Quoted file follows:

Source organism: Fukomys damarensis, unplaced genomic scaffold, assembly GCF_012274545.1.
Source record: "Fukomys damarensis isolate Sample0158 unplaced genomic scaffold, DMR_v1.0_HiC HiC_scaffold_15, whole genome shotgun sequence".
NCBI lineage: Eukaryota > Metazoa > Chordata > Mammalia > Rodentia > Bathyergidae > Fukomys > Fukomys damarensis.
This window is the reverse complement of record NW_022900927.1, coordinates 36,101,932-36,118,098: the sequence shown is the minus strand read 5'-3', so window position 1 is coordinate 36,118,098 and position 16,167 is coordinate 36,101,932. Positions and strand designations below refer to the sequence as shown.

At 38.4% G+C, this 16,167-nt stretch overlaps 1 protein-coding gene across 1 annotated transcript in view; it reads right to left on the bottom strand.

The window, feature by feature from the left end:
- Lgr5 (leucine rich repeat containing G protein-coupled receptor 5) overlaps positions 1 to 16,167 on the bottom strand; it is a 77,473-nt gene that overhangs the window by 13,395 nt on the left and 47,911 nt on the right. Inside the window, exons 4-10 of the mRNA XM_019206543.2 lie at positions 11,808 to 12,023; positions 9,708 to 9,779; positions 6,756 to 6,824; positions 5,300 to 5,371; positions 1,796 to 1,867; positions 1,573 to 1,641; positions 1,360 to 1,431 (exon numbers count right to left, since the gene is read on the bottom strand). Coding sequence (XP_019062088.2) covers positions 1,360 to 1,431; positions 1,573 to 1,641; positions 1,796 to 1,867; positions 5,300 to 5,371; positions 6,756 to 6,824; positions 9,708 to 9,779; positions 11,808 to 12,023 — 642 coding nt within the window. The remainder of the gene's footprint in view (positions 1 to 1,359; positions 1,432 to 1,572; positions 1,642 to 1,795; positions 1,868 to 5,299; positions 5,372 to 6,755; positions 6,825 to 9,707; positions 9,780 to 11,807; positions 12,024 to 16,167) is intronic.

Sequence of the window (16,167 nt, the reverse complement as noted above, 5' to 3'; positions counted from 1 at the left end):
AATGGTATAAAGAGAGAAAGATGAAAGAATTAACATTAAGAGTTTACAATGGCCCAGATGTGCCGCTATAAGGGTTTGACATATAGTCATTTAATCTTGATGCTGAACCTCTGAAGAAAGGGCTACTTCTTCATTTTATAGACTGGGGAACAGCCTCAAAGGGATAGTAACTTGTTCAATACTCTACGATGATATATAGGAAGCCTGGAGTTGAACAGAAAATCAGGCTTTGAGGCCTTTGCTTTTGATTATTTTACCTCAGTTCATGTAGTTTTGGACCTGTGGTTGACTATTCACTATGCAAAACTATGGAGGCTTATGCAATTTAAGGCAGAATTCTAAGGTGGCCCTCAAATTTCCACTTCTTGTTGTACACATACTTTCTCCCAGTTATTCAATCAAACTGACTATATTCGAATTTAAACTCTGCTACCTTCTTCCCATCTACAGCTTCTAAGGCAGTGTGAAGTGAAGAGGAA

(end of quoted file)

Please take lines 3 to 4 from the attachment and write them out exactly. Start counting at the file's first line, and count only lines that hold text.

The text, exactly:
NCBI lineage: Eukaryota > Metazoa > Chordata > Mammalia > Rodentia > Bathyergidae > Fukomys > Fukomys damarensis.
This window is the reverse complement of record NW_022900927.1, coordinates 36,101,932-36,118,098: the sequence shown is the minus strand read 5'-3', so window position 1 is coordinate 36,118,098 and position 16,167 is coordinate 36,101,932. Positions and strand designations below refer to the sequence as shown.